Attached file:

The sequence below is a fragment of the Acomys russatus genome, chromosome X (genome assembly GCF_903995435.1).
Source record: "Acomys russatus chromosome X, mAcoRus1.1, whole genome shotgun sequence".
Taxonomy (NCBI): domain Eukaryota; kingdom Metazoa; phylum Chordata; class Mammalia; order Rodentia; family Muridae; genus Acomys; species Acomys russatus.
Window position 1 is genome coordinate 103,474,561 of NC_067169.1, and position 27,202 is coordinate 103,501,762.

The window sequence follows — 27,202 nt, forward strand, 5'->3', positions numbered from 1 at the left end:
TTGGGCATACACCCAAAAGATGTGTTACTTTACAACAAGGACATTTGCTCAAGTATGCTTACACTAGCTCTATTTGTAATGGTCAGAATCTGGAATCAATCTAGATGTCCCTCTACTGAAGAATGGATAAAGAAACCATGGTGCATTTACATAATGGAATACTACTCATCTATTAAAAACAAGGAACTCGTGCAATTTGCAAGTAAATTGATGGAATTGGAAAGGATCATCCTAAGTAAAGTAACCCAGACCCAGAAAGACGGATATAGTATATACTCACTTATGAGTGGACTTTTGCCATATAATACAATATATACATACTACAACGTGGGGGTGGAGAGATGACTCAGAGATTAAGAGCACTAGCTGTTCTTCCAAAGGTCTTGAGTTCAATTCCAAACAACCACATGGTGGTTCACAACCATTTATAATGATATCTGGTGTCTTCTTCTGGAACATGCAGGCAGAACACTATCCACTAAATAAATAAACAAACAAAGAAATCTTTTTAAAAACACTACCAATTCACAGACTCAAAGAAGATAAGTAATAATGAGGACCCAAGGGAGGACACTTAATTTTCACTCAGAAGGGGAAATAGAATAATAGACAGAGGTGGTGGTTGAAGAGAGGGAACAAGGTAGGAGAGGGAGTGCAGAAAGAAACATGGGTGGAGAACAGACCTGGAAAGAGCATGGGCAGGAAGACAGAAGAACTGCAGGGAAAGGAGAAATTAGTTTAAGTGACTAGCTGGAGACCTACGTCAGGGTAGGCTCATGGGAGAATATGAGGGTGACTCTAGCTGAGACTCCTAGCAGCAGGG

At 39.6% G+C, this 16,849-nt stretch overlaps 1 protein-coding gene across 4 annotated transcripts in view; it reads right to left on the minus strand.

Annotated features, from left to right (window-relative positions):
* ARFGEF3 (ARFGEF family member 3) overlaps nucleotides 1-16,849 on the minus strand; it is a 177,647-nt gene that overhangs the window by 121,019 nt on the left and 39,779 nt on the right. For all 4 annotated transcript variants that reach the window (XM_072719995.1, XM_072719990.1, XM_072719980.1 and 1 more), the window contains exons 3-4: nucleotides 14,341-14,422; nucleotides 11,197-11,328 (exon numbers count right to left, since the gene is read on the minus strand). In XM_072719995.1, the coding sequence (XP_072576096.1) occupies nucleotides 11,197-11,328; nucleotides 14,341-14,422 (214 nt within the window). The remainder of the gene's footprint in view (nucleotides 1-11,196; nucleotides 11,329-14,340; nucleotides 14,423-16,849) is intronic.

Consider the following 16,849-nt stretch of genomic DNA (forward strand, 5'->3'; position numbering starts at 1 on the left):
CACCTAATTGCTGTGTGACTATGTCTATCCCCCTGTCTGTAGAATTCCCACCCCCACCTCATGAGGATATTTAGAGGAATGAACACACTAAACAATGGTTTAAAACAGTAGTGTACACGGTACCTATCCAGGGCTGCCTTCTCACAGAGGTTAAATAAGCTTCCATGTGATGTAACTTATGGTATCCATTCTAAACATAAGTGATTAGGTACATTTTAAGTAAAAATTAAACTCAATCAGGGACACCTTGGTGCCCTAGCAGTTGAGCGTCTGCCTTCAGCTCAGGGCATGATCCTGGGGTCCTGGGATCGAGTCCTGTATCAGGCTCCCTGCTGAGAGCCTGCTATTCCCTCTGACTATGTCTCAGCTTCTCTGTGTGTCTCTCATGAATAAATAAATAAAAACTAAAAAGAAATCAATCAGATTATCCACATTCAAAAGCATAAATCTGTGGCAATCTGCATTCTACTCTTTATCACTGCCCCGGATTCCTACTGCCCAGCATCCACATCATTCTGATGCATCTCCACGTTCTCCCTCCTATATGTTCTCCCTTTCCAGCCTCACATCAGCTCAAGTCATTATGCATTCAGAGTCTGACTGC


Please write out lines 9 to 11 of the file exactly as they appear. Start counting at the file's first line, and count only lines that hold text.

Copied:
* ARFGEF3 (ARFGEF family member 3) overlaps nucleotides 1-16,849 on the minus strand; it is a 177,647-nt gene that overhangs the window by 121,019 nt on the left and 39,779 nt on the right. For all 4 annotated transcript variants that reach the window (XM_072719995.1, XM_072719990.1, XM_072719980.1 and 1 more), the window contains exons 3-4: nucleotides 14,341-14,422; nucleotides 11,197-11,328 (exon numbers count right to left, since the gene is read on the minus strand). In XM_072719995.1, the coding sequence (XP_072576096.1) occupies nucleotides 11,197-11,328; nucleotides 14,341-14,422 (214 nt within the window). The remainder of the gene's footprint in view (nucleotides 1-11,196; nucleotides 11,329-14,340; nucleotides 14,423-16,849) is intronic.

Consider the following 16,849-nt stretch of genomic DNA (forward strand, 5'->3'; position numbering starts at 1 on the left):
CACCTAATTGCTGTGTGACTATGTCTATCCCCCTGTCTGTAGAATTCCCACCCCCACCTCATGAGGATATTTAGAGGAATGAACACACTAAACAATGGTTTAAAACAGTAGTGTACACGGTACCTATCCAGGGCTGCCTTCTCACAGAGGTTAAATAAGCTTCCATGTGATGTAACTTATGGTATCCATTCTAAACATAAGTGATTAGGTACATTTTAAGTAAAAATTAAACTCAATCAGGGACACCTTGGTGCCCTAGCAGTTGAGCGTCTGCCTTCAGCTCAGGGCATGATCCTGGGGTCCTGGGATCGAGTCCTGTATCAGGCTCCCTGCTGAGAGCCTGCTATTCCCTCTGACTATGTCTCAGCTTCTCTGTGTGTCTCTCATGAATAAATAAATAAAAACTAAAAAGAAATCAATCAGATTATCCACATTCAAAAGCATAAATCTGTGGCAATCTGCATTCTACTCTTTATCACTGCCCCGGATTCCTACTGCCCAGCATCCACATCATTCTGATGCATCTCCACGTTCTCCCTCCTATATGTTCTCCCTTTCCAGCCTCACATCAGCTCAAGTCATTATGCATTCAGAGTCTGACTGC